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Theoretical and methodological challenges in cross-cultural social psychology research
Theoretical and methodological challenges in cross-cultural social psychology research
Social psychology depends on assumptions about the cultural context in which an experiment takes place. Cross-cultural psychology identifies and explains differences not accounted for in these assumptions. However, comparability does not come easy; there are numerous challenges that come with expanding the surrounding context both in the development of theory and execution of methods. This dissertation will review the history of cross-cultural psychology and strive to experimentally rectify some of its shortcomings. Part one will take on the theory behind one of the most researched cross-cultural topics: collectivism, which is traditionally contrasted to individualism. I further differentiate between relational and categorical collectivism, and investigate similarities and differences at a country level as well as at the individual level of self-construal. Part two will address methodological issues in cross-cultural psychology: 1) by looking at the mode in which data is collected; comparing paper/pencil, web/computer-based, and smart-phone, and finding differences across modes which are not explained by country or age alone, and 2) by exploring the fundamental comparability of psychological measures with invariance testing, and by using different methods of testing, such as multiple-group confirmatory factor analysis and alignment, for measurement invariance with the goal to facilitate comparing measures across numerous countries. In conclusion, these experimental explorations both improve and draw attention to the limitations in cross-cultural social psychology.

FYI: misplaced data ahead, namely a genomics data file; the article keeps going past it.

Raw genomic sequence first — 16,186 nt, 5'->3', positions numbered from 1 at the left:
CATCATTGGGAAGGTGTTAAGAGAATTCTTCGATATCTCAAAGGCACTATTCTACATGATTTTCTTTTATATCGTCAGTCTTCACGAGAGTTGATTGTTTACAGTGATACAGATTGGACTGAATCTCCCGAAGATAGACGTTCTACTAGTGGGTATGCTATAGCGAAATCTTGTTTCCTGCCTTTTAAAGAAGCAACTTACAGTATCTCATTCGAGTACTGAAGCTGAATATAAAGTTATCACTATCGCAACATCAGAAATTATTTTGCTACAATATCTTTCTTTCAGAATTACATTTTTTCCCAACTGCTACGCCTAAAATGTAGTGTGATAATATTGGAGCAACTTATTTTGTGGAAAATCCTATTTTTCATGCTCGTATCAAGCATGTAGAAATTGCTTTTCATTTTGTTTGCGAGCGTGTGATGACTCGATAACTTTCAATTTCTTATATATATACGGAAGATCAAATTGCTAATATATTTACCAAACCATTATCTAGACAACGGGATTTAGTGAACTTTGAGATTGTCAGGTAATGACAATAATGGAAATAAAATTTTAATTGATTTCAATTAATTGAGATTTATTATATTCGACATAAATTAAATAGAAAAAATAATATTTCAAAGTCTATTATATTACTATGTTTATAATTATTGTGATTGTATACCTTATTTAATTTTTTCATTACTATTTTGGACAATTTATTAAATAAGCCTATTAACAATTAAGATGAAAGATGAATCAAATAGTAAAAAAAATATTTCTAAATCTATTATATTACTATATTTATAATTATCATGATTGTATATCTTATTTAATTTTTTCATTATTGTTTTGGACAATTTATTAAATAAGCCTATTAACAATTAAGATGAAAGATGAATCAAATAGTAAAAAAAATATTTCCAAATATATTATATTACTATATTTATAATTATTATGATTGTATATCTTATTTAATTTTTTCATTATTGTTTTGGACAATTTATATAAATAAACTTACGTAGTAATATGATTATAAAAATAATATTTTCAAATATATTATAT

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Magraw-Mickelson, Zoe
2019
English
Universitätsbibliothek der Ludwig-Maximilians-Universität München
Magraw-Mickelson, Zoe (2019): Theoretical and methodological challenges in cross-cultural social psychology research. Dissertation, LMU München: Faculty of Psychology and Educational Sciences
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Abstract

Social psychology depends on assumptions about the cultural context in which an experiment takes place. Cross-cultural psychology identifies and explains differences not accounted for in these assumptions. However, comparability does not come easy; there are numerous challenges that come with expanding the surrounding context both in the development of theory and execution of methods. This dissertation will review the history of cross-cultural psychology and strive to experimentally rectify some of its shortcomings. Part one will take on the theory behind one of the most researched cross-cultural topics: collectivism, which is traditionally contrasted to individualism. I further differentiate between relational and categorical collectivism, and investigate similarities and differences at a country level as well as at the individual level of self-construal. Part two will address methodological issues in cross-cultural psychology: 1) by looking at the mode in which data is collected; comparing paper/pencil, web/computer-based, and smart-phone, and finding differences across modes which are not explained by country or age alone, and 2) by exploring the fundamental comparability of psychological measures with invariance testing, and by using different methods of testing, such as multiple-group confirmatory factor analysis and alignment, for measurement invariance with the goal to facilitate comparing measures across numerous countries. In conclusion, these experimental explorations both improve and draw attention to the limitations in cross-cultural social psychology.